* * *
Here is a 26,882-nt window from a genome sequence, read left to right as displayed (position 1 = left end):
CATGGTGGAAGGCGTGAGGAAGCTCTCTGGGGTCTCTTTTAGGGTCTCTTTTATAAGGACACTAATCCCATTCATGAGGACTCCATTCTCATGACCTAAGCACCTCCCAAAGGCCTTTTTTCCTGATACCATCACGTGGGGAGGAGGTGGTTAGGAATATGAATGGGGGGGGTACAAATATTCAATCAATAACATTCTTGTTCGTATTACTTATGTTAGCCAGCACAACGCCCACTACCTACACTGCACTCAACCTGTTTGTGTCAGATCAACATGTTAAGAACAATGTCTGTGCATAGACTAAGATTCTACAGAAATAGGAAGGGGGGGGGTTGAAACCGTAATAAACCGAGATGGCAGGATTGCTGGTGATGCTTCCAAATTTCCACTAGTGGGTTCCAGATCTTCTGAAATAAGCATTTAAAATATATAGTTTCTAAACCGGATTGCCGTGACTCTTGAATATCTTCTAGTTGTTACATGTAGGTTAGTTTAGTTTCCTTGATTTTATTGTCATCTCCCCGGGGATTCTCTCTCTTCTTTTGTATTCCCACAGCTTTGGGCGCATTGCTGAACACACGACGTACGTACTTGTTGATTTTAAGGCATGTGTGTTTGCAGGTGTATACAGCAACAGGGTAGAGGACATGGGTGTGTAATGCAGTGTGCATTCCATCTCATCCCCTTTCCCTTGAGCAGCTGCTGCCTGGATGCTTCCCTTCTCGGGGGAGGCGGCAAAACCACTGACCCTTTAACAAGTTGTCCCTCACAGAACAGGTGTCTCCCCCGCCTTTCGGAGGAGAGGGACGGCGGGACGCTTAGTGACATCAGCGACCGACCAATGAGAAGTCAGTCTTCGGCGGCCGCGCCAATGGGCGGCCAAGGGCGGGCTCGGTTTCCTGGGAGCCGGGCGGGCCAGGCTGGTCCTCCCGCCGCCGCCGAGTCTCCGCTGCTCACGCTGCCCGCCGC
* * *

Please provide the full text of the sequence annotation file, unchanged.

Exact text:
Here is a 26,882-nt window from a genome sequence, read left to right as displayed (position 1 = left end):
CATGGTGGAAGGCGTGAGGAAGCTCTCTGGGGTCTCTTTTAGGGTCTCTTTTATAAGGACACTAATCCCATTCATGAGGACTCCATTCTCATGACCTAAGCACCTCCCAAAGGCCTTTTTTCCTGATACCATCACGTGGGGAGGAGGTGGTTAGGAATATGAATGGGGGGGGTACAAATATTCAATCAATAACATTCTTGTTCGTATTACTTATGTTAGCCAGCACAACGCCCACTACCTACACTGCACTCAACCTGTTTGTGTCAGATCAACATGTTAAGAACAATGTCTGTGCATAGACTAAGATTCTACAGAAATAGGAAGGGGGGGGGTTGAAACCGTAATAAACCGAGATGGCAGGATTGCTGGTGATGCTTCCAAATTTCCACTAGTGGGTTCCAGATCTTCTGAAATAAGCATTTAAAATATATAGTTTCTAAACCGGATTGCCGTGACTCTTGAATATCTTCTAGTTGTTACATGTAGGTTAGTTTAGTTTCCTTGATTTTATTGTCATCTCCCCGGGGATTCTCTCTCTTCTTTTGTATTCCCACAGCTTTGGGCGCATTGCTGAACACACGACGTACGTACTTGTTGATTTTAAGGCATGTGTGTTTGCAGGTGTATACAGCAACAGGGTAGAGGACATGGGTGTGTAATGCAGTGTGCATTCCATCTCATCCCCTTTCCCTTGAGCAGCTGCTGCCTGGATGCTTCCCTTCTCGGGGGAGGCGGCAAAACCACTGACCCTTTAACAAGTTGTCCCTCACAGAACAGGTGTCTCCCCCGCCTTTCGGAGGAGAGGGACGGCGGGACGCTTAGTGACATCAGCGACCGACCAATGAGAAGTCAGTCTTCGGCGGCCGCGCCAATGGGCGGCCAAGGGCGGGCTCGGTTTCCTGGGAGCCGGGCGGGCCAGGCTGGTCCTCCCGCCGCCGCCGAGTCTCCGCTGCTCACGCTGCCCGCCGC